Smiling at my newfound timidity, he pointed to the forehead of the young woman in the lines of paint. “I thought it would be easier if we already had a drawing to work from. Save time and get to the good part. Start there. Use some of the white and the burnt sienna to start with, and we’ll match it closer to her skin tone as we go on.”
He caught the confused look on my face and then I bent dutifully to the canvass, the soft shurring of the brushstrokes against the stiff surface following the path of the paint I laid down. The following hours passed unnoticed as he patiently coached my efforts, took the brush and added his own streaks and dabs of color. He watched apparently fascinated by my choices in color, my patience with his excited instruction, my willingness to paint a section over and over and over again. He seemed to swell with pride as he saw in me his own talent that had driven him all of his life, now shared between us in an incredible moment of grace before a single canvass. I was getting tired. He watched a frown grow on my face as I stared back and forth across the narrow space between the photograph and the painting. He pointed a paint smeared finger towards the face in the picture pinned to the side of the easel.
“See? Look right there, right along the jaw line. I know it doesn’t look like it, where the skin tone deepens to a brown shadow, but if you will get some of the alizarin crimson and mix up a little hot pink, and use that for a highlight…” He paused as my frown deepened to a scowl. He took a deep breath and tried again, obviously beginning to worry.
“No, really, I know that bright a pink doesn’t look like it would work there, but it does.” Suddenly I threw down the paint brush on the tray, my paint covered fingers tearing distractedly through my now disheveled hair.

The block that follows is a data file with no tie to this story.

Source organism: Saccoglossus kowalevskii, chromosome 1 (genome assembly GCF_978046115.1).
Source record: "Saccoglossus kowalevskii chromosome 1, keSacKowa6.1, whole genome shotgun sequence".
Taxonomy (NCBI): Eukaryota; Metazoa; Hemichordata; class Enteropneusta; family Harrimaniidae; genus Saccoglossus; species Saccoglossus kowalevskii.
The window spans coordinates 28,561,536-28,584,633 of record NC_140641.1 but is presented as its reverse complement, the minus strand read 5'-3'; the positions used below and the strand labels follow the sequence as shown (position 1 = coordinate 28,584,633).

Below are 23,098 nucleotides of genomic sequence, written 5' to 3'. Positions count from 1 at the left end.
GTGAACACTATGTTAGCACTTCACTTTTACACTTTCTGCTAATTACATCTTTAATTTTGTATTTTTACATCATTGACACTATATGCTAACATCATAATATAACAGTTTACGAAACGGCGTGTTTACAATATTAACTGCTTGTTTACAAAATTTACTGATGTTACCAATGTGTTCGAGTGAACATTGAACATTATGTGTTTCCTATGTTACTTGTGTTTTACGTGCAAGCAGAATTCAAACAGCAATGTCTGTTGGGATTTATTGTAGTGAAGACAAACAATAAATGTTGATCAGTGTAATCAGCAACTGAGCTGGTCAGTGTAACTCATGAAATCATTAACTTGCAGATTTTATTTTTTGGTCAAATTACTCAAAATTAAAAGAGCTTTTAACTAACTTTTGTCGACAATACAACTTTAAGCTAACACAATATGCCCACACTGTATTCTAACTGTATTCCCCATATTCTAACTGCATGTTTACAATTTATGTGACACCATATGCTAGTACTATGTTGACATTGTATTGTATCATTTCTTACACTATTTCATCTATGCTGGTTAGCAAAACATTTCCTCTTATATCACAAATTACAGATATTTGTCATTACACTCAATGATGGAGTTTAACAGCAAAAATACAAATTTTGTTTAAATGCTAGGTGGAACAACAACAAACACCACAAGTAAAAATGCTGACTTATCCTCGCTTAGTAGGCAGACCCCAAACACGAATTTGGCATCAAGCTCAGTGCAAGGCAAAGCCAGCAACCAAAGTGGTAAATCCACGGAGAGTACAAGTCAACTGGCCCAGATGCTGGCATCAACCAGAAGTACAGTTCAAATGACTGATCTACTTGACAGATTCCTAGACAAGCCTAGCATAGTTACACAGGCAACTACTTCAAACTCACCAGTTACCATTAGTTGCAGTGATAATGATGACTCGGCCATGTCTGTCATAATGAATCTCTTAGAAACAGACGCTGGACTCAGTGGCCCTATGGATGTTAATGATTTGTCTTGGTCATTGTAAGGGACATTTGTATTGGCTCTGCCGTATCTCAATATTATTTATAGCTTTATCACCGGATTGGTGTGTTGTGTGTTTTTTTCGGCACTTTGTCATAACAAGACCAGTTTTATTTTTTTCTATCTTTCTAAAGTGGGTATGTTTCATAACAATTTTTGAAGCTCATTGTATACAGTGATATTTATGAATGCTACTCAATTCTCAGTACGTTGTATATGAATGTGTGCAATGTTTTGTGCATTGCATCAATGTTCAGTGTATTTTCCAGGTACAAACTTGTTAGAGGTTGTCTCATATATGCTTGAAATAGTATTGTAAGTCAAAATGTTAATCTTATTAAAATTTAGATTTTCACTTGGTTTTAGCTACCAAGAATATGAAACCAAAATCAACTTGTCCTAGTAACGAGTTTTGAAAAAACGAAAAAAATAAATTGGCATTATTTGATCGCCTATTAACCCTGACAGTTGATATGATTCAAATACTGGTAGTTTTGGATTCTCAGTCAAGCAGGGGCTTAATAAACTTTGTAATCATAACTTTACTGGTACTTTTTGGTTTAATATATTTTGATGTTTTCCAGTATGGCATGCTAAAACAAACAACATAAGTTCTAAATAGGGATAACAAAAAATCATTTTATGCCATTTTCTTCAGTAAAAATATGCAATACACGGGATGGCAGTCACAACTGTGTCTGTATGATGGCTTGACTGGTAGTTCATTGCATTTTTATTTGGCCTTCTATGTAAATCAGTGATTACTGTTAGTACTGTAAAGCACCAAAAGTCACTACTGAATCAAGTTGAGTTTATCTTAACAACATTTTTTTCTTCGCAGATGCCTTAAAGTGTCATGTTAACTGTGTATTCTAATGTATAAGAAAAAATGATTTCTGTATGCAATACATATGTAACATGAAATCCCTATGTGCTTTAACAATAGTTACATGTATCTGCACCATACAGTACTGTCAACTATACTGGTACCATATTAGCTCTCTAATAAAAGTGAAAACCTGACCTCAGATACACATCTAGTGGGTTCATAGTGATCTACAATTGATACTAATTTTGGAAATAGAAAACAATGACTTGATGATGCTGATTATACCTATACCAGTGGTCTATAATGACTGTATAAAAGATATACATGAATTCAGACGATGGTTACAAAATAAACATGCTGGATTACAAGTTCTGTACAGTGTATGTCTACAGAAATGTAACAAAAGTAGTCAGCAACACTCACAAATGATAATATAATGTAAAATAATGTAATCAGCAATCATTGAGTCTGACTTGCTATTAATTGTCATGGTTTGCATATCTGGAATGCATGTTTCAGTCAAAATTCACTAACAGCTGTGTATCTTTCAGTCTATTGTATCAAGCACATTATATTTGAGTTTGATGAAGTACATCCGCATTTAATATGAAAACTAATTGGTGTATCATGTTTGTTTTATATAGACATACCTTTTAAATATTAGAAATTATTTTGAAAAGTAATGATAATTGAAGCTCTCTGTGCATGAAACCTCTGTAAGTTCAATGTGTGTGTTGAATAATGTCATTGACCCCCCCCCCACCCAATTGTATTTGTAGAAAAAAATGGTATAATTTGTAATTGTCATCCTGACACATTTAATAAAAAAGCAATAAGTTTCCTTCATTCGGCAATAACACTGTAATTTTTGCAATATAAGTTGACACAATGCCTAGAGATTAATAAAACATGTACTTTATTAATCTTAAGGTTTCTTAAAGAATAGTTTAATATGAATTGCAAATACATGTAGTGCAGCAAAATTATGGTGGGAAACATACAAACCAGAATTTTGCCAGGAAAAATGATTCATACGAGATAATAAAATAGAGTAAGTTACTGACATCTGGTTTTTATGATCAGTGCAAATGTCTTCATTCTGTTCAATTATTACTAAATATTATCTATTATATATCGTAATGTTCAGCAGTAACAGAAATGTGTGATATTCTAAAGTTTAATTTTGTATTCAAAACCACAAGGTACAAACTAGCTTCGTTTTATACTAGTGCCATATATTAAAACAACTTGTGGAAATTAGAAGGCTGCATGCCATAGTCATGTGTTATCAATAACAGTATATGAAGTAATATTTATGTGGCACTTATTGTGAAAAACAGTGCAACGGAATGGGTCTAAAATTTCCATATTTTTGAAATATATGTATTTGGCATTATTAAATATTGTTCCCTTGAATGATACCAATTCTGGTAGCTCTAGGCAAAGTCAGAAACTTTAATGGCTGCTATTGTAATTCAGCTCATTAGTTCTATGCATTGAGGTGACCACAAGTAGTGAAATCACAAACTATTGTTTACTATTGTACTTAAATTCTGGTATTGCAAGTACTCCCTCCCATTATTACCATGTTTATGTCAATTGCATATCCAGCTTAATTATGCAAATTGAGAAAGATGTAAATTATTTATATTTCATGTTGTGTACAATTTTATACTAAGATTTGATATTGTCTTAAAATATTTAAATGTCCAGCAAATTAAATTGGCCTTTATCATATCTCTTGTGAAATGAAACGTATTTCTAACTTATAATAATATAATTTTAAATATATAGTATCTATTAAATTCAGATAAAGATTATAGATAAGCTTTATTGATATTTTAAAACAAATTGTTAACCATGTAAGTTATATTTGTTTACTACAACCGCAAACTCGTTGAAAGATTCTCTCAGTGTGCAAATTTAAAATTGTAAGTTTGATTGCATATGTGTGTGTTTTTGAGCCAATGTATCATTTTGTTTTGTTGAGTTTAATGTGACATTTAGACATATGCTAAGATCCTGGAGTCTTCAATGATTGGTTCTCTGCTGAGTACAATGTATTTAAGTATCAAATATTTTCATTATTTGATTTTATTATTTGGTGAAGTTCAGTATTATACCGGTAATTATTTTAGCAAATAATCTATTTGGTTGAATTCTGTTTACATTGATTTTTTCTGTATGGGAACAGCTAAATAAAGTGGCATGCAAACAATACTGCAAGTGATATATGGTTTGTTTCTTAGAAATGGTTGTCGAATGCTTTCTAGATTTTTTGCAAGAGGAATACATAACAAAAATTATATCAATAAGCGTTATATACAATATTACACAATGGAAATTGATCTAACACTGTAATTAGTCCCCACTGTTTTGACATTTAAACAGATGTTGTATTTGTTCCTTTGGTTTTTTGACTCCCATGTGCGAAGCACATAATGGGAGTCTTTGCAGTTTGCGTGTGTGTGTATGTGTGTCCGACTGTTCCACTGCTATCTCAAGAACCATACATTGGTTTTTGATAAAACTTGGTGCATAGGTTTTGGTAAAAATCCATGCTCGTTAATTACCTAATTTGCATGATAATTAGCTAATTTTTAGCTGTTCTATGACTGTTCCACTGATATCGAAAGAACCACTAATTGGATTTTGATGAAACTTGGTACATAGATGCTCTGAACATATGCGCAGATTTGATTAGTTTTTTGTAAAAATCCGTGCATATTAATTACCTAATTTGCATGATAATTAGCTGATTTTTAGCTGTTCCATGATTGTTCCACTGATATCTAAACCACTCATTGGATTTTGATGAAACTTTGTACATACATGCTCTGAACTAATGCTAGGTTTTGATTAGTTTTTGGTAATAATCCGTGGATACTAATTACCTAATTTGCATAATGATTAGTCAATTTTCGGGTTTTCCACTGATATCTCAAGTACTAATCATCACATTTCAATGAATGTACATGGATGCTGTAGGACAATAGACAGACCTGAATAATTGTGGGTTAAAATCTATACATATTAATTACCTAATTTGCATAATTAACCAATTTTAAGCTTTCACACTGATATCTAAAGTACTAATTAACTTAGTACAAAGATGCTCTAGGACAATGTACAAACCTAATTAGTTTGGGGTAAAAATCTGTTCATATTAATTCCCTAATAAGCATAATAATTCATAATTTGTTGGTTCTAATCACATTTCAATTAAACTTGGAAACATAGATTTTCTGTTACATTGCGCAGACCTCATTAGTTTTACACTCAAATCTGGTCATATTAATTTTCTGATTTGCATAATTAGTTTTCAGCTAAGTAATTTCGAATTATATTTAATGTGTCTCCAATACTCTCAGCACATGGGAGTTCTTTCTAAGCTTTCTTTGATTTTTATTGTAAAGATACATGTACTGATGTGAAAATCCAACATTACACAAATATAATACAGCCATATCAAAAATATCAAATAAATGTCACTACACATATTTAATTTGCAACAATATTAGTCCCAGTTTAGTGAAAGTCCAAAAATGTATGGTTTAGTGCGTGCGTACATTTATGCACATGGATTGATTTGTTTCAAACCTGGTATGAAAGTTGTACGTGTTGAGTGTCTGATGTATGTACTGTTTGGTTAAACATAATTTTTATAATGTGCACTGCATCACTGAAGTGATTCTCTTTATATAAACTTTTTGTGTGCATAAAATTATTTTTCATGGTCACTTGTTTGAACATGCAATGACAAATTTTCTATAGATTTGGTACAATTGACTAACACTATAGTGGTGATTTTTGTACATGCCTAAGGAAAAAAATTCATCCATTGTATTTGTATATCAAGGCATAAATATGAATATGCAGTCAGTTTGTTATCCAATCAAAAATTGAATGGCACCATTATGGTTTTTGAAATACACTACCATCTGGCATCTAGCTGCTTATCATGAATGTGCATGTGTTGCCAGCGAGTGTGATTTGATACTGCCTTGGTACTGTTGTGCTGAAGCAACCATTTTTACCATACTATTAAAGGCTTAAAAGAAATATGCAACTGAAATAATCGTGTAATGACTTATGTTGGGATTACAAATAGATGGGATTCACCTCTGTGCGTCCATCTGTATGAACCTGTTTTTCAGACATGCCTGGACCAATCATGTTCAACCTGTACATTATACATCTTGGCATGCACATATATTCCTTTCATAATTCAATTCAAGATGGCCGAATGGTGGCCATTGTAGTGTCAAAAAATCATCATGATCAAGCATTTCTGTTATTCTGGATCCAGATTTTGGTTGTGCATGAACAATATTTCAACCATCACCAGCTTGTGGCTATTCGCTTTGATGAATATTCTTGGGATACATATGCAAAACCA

“Really, can’t you see the pink right along that line?” He pointed again to the photograph, seeing in it, I am sure, the beautiful young woman he fell in love with when he was eighteen, and they walked hand in hand on Main Street for the first time.
“No I don’t see the pink line, Dad!” He looked up, startled at the frustration in my usually calm voice, just in time to see me point to the exact same spot.
“Dad…it’s a black and white photograph!”
Startled, he spun and stared at the image pinned to the easel and then he stopped cold. It was a black and white photograph! It wasn’t even lightly tinted! All the vibrant color existed only in his powerful memory of the girl he had fallen in love with fifty-three years ago, the woman upstairs whom he stilled loved with all his heart; whose aging wrinkled face still held for him that subtle pink glow…
Horrified, he suddenly spun and stared at me. He had been trying to push me to paint a color portrait from a black and white picture! He froze, speechless, watching my face begin to twitch, then spasm, and suddenly I broke up laughing. It was irresistible as the evident relief swept over him, and he threw back his head and joined me. We howled and choked and snorted and giggled and every time he nearly got himself together, he would see me struggling to find my composure through the giggles and we would be off again. It was one of the great laughs, and it was a long time before we managed to calm down enough to pick up the paintbrush again.